Aims of the study

This study shows results of an interdisciplinary project which combines agronomic, (geo-)chemical and microbiological methods for an optimized and more sustainable biogas production with energy crops. Several alternative energy crops (e.g., legumes, amaranth or flowering plants) were tested in comparison to traditional energy crops (e.g., maize, ryegrass) in different cropping systems. This study comprises the first part of the project results: the soil properties, the element composition, dry matter yield of the energy crops and the combined results as flux of element (g ha−1 a−1). The trace element concentrations provided here are valuable because there is very limited data on Co, Mn, Mo and Ni concentrations in whole plants available, especially for Co. These results together are the basis for hypothetical calculations of resulting element concentrations in biogas plants that arise from different input mixtures. This data is also required in the second stage of the project where the energy crop mixtures are tested in lab-scale biogas plants. The aim of the study is to give arguments for a broader energy crop as input into biogas plants.

This paper will provide the following:

  • Trace element concentrations (Co, Mn, Mo, and Ni) of whole plants for a large variety of energy crops

  • A new argument for a larger biodiversity in energy crop production

  • Raise transparency and awareness of the use (and misuse) of trace element additives for biogas production.


Soil properties

2-year field trials were conducted at two contrasting sites in southern Lower Saxony, Germany. At the research farm Reinshof in the Leine valley (N 5°29′23.41′′ E 9°56′11.95′′; altitude 164 m) and at Sömmerling in the Solling region (N 51°38′26.37′′; E 9°40′15.46′′; altitude 251 m). The soil at the fertile site Reinshof is classified as a haplic luvisol and at the marginal site Sömmerling as a cleyic cambisol. Available field capacity in the rooting depth at Reinshof and Sömmerling is 257 mm and 124 mm, respectively. Long-term annual mean temperature is 9.2 °C at Reinshof and 9.0 °C at Sömmerling and the long-term annual precipitation 651 mm and 836 mm, respectively [30].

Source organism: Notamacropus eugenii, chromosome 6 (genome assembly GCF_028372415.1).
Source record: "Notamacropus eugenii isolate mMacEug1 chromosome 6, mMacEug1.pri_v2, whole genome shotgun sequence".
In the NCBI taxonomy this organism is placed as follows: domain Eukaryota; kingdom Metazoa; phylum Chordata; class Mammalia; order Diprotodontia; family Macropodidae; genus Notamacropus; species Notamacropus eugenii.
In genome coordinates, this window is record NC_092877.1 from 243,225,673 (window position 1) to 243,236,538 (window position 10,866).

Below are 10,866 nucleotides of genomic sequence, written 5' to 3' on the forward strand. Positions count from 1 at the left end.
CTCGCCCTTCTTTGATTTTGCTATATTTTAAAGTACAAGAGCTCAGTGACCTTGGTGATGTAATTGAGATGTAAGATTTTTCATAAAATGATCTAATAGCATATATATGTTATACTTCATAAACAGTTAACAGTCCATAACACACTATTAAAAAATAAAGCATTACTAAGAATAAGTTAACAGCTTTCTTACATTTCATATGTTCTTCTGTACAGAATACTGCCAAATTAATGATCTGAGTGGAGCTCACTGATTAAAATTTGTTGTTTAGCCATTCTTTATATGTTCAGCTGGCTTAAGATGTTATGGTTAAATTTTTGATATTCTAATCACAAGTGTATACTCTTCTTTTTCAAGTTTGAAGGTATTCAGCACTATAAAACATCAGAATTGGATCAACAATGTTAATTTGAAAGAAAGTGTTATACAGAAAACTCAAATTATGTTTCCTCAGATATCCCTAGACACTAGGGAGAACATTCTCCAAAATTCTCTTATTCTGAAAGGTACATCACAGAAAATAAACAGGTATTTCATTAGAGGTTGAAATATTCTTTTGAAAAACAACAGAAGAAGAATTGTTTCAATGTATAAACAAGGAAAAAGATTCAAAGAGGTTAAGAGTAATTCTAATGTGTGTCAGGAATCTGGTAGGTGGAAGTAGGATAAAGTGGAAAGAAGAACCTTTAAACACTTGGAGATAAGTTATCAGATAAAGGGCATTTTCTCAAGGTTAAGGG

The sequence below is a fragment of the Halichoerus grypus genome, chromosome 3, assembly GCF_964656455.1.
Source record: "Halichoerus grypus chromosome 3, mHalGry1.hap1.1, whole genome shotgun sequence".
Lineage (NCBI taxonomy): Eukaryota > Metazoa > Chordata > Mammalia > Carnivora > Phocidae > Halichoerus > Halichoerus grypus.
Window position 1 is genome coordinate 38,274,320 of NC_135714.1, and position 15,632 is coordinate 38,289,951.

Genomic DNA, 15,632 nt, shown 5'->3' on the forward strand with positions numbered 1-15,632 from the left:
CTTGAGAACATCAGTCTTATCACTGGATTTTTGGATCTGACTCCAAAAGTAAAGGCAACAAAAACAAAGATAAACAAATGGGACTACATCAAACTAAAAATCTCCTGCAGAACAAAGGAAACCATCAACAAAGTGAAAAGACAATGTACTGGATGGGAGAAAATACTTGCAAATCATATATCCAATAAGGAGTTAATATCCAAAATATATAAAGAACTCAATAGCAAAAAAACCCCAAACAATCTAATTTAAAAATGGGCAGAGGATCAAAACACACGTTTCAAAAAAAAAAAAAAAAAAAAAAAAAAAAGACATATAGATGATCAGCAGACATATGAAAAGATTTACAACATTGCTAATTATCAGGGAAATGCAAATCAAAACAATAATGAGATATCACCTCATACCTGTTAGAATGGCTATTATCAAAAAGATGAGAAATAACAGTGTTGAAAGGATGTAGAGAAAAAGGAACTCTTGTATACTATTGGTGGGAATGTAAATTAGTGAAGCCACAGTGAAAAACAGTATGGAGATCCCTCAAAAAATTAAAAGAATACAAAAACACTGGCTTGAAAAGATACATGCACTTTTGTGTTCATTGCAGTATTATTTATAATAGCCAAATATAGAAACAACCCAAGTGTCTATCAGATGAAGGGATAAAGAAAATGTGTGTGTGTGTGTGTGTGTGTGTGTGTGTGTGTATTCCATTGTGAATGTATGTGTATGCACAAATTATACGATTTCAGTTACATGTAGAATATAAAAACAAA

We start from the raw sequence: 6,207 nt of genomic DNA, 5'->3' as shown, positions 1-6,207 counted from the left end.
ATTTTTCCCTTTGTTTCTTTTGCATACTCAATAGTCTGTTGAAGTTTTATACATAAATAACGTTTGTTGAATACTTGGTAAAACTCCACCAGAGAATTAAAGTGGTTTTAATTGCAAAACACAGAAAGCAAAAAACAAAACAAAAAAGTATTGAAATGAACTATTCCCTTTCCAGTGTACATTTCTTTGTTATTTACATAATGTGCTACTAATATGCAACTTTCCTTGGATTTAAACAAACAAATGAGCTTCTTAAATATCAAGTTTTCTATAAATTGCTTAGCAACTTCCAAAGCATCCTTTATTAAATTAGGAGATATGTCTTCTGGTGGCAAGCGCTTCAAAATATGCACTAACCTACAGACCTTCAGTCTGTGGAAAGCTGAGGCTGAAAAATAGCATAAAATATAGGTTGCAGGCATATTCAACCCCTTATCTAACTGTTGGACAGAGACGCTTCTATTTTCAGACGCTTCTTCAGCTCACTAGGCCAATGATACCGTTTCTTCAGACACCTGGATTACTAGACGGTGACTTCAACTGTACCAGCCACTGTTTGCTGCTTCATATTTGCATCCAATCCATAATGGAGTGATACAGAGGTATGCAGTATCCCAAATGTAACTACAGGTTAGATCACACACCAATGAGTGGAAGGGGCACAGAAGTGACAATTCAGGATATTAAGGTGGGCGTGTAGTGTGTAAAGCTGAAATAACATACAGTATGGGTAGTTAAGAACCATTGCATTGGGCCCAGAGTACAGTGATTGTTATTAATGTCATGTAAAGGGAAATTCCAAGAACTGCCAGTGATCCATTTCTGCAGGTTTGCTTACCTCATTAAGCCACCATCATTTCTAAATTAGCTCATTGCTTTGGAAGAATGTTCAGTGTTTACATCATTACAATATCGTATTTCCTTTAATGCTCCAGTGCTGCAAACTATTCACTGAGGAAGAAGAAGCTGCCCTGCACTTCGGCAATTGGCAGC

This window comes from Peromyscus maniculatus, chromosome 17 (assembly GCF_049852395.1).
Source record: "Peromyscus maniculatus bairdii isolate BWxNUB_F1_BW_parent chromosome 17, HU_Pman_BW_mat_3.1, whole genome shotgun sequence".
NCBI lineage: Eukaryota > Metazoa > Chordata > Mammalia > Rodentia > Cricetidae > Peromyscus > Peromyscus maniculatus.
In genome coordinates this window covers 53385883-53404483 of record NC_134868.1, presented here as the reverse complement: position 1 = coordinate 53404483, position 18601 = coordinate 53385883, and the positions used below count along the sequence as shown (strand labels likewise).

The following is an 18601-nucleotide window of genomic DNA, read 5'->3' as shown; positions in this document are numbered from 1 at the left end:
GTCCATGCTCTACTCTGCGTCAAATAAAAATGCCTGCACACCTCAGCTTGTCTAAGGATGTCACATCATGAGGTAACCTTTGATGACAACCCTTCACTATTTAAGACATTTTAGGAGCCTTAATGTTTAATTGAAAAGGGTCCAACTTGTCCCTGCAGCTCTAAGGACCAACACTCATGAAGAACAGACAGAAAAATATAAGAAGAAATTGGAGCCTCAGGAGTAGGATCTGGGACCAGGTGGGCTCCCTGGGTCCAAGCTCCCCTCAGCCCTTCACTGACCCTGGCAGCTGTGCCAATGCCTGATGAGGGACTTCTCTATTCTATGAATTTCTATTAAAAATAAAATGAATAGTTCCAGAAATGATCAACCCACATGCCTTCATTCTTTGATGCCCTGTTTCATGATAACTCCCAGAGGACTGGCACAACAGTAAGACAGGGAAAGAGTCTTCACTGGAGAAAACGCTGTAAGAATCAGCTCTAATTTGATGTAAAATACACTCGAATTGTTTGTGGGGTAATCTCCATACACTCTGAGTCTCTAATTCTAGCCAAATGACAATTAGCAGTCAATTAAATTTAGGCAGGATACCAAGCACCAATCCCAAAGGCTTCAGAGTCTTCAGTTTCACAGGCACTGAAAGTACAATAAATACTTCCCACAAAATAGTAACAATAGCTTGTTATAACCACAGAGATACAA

The pH of the soil (0.01 mol l−1 CaCl2 [31]) is 6.8 at Reinshof and 6.4 at Sömmerling. The parent materials of the Reinshof soil are fluviatile sediments derived from late quaternary loess and that of the Sömmerling are triassic sand- and siltstones with an addition of some loess. Further, important topsoil parameters are shown in Table 1. The extractable amounts of phosphorous (P) and potassium (K) were measured in calcium acetate lactate solution (CAL) and magnesium (Mg) measured in CaCl2 [32]. The soil particle size was analyzed by hydrometer analysis [33]. The experimental design was a randomized Semi-Latin square with four replications. The area of each plot was 9 m × 7.5 m (67.5 m2) at Reinshof and 4.5 m × 7.5 m (33.75 m2) at Sömmerling.

Table 1 Characteristics of topsoil (0–30 cm) ±SE (standard error of the mean)

Crop species, cropping systems, and management

The plants were grown in 2014/2015 and 2015/2016, hereafter referred to as 2015 and 2016. Various farming systems were performed. The double cropping system is defined as a crop rotation with a first crop in winter and a succeeding second crop in summer. As winter crops winter faba bean, winter triticale, an intercropping of winter faba bean and winter triticale and an intercropping of rye and hairy vetch were grown. Maize was used as summer crop in this double croppings system. In contrast to this, the summer main crops summer faba bean, annual flower mixture (12 species), amaranth, maize, and the intercropping of amaranth and maize were grown after bare fallow over winter. Ryegrass, perennial flower mixture (25 species), and cup plant were grown as permanent crops for duration of the trial.